What a difference these past two months have made in our lives.

Around 60 BC, or 60 days Before COVID-19, I made detailed plans to be in New York City this week for an annual reunion dinner with close friends who worked at Newsweek magazine in the 1980s. Airline, hotel and restaurant reservations, Broadway tickets, museum and gallery visits, every day and evening was carefully mapped out.

Then it would be on to Boston via Amtrak’s Acela train service for a visit with my brother Ken and his wife, Jody Adams, with her birthday to celebrate.

My wife, Monika, and her 87-year-old mother, Hilde Maeckle, were considering their own possible travel to attend a memorial service with other Maeckles being organized by the Yantis branch of their extended family by marriage. The matriarch, Jane Yantis, a native of Center, Texas, transplanted in her late 70s to Montana, had died Feb. 2o at the age of 99.

There would be no travel for any of us, of course, nor for the many people who had weddings, funerals, and other occasions of high import on their spring calendars. We would have to find new ways to come together with friends and loved ones even as we learned how to live apart.

The old bells of San Fernando Cathedral, the historic center of San Antonio, rang out for a full minute at 9:20 am on Thursday, signaling a moment of silence ordered by San Antonio Mayor Ron Nirenberg to honor those who have died from the virus and the first responders and other frontline medical workers putting the welfare of others above their own well-being.

It was shared moment, even if Main Plaza stood empty amid the tintinnabulation.

Learning to Commune by Zoom

Zoom and other online conferencing applications offered an alternative way for us to celebrate and mourn together. What began as a business tool, a cloud-based platform for the Rivard Report team to meet and connect each morning while we are working remotely, became something more.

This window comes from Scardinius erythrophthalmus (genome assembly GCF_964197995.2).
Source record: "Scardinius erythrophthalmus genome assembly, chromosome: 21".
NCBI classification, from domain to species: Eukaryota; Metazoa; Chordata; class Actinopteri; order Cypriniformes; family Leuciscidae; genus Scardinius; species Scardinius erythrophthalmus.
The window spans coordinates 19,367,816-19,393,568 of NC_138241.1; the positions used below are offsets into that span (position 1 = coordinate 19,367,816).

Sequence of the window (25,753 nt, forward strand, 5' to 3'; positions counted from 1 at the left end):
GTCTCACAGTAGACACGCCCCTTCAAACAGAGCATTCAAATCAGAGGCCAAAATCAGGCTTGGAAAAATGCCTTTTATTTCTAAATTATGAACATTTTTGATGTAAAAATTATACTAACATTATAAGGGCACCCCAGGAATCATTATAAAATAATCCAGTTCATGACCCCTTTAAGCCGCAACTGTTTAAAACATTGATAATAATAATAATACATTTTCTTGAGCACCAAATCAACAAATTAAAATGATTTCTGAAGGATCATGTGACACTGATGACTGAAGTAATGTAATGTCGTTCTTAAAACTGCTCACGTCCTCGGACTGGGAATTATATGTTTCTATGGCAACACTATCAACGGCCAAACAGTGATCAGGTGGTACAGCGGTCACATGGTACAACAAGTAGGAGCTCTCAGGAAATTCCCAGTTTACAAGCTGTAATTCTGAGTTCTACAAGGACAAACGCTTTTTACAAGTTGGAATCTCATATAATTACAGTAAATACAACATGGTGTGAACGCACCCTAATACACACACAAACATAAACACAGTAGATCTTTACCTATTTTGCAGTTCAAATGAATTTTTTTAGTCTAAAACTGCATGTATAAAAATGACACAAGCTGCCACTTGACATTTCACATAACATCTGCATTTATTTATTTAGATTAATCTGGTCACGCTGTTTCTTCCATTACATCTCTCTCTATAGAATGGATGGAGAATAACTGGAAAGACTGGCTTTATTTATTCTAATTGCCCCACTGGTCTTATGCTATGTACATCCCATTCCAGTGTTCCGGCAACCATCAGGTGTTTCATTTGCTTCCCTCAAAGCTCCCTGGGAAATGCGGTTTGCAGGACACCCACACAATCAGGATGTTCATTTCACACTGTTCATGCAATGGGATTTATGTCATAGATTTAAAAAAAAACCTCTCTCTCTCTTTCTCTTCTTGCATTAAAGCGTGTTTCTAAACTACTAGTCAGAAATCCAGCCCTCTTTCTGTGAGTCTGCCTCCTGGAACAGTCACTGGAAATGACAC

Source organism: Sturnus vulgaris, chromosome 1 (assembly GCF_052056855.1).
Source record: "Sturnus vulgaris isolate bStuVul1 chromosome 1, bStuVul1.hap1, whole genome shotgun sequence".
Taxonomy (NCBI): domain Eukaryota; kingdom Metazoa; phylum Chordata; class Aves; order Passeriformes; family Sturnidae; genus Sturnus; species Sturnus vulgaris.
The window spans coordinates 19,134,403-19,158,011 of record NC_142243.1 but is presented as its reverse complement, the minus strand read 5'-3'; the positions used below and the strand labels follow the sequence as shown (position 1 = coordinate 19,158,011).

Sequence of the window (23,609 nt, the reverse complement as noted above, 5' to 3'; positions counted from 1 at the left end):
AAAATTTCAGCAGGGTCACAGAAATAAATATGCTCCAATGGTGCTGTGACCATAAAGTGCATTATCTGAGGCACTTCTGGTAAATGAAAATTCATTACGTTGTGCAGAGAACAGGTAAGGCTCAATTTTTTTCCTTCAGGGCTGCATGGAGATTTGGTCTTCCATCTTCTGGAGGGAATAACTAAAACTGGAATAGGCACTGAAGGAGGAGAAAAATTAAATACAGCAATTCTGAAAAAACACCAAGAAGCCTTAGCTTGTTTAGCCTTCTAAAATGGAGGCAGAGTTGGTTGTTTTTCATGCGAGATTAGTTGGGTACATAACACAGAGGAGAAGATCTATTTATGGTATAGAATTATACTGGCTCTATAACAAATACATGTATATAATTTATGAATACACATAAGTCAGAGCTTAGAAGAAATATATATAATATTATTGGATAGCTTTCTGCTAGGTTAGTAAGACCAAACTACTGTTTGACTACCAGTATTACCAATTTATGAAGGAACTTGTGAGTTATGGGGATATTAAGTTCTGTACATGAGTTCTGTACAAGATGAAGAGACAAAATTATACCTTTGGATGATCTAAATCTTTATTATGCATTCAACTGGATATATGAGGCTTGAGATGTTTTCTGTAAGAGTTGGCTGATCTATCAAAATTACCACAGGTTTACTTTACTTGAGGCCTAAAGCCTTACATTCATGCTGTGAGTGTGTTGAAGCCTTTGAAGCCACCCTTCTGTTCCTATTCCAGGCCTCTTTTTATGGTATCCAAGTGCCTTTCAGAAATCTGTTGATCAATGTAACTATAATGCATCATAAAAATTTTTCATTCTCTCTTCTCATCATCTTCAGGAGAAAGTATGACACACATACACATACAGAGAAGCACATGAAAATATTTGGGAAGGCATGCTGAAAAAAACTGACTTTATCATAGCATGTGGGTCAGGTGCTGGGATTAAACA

A Zoom birthday party for Adams in Boston drew, among others, a former college roommate in the Provence region of France; her mother in Providence, Rhode Island; a daughter in Brooklyn; and me in Texas. Older participants expressed delight as they saw friends and family smiling and talking on screens. Magic.

From Hunstville, Alabama, the Yantis daughters drew dozens of participants from Tacoma, Washington, to Whitefish, Montana, to El Paso, San Antonio, Dallas, and Houston to remember Jane. The service was held March 22, one day before what would have been her 100th birthday.

Our sons helped “Oma” Maeckle set up Zoom on her laptop to “attend” the service. “I’m not good with computers,” she reminded them, somewhat unnecessarily. The sudden appearance on screen of so many people Oma knew, some she had not seen for years, startled her.

“I guess all those people are in the internet,” she remarked to my sons.

‘In This Together’

Magaly Chocano, the talented and resilient entrepreneur and founder of Sweb Development, suffered the loss of her South Flores workplace to fire on Feb. 28, which prompted an outpouring of community support, including free office space from Weston Urban.

The experience only deepened Chocano’s connection to community, and by the time the coronavirus pandemic had shut down much of San Antonio and sent people to their homes, Chocano had launched the “In This Together” initiative. Everywhere I turn I see the trademark T-shirt with the words, in English or Spanish, enclosed in a heart. Proceeds are used to purchase gift cards for unemployed hourly wage workers.

South Alamode owner (center) Diletta Gallorini with employees at her local gelato and panini shop in Southtown. Credit: Scott Ball / San Antonio Report

Andi Rodriguez, who works at Centro San Antonio, also is spreading the message, posting heart-shaped placards bearing the words “Sí se puede, San Antonio” in public spaces, reminding people to stay positive: “Yes, you can, San Antonio.”

We would rather commune physically, of course, but that is not in the common interest. We are learning that “Stay Home, Work Safe”, which has been a challenge the first few weeks, will become an even greater challenge as time slowly ticks by.

We are doing it for the good health of those we love and cherish, and ourselves, and for all those we do not know who share life and work in San Antonio.

Robert Rivard, co-founder of the San Antonio Report who retired in 2022, has been a working journalist for 46 years. He is the host of the bigcitysmalltown podcast.